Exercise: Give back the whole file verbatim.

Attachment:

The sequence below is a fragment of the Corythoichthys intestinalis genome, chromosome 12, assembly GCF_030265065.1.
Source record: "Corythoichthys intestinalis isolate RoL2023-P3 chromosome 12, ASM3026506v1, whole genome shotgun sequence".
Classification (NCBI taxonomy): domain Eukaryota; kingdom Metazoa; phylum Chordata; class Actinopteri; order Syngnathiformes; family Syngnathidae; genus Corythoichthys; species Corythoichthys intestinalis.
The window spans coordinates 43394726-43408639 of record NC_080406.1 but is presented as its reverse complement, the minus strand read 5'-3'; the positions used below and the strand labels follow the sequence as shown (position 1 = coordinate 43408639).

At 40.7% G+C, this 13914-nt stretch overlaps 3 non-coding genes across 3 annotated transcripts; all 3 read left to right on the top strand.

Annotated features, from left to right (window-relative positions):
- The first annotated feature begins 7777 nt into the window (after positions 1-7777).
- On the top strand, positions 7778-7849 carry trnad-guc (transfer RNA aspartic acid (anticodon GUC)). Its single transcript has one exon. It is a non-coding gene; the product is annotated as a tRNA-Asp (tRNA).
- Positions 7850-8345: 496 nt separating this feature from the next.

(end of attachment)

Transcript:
The sequence below is a fragment of the Corythoichthys intestinalis genome, chromosome 12, assembly GCF_030265065.1.
Source record: "Corythoichthys intestinalis isolate RoL2023-P3 chromosome 12, ASM3026506v1, whole genome shotgun sequence".
Classification (NCBI taxonomy): domain Eukaryota; kingdom Metazoa; phylum Chordata; class Actinopteri; order Syngnathiformes; family Syngnathidae; genus Corythoichthys; species Corythoichthys intestinalis.
The window spans coordinates 43394726-43408639 of record NC_080406.1 but is presented as its reverse complement, the minus strand read 5'-3'; the positions used below and the strand labels follow the sequence as shown (position 1 = coordinate 43408639).

At 40.7% G+C, this 13914-nt stretch overlaps 3 non-coding genes across 3 annotated transcripts; all 3 read left to right on the top strand.

Annotated features, from left to right (window-relative positions):
- The first annotated feature begins 7777 nt into the window (after positions 1-7777).
- On the top strand, positions 7778-7849 carry trnad-guc (transfer RNA aspartic acid (anticodon GUC)). Its single transcript has one exon. It is a non-coding gene; the product is annotated as a tRNA-Asp (tRNA).
- Positions 7850-8345: 496 nt separating this feature from the next.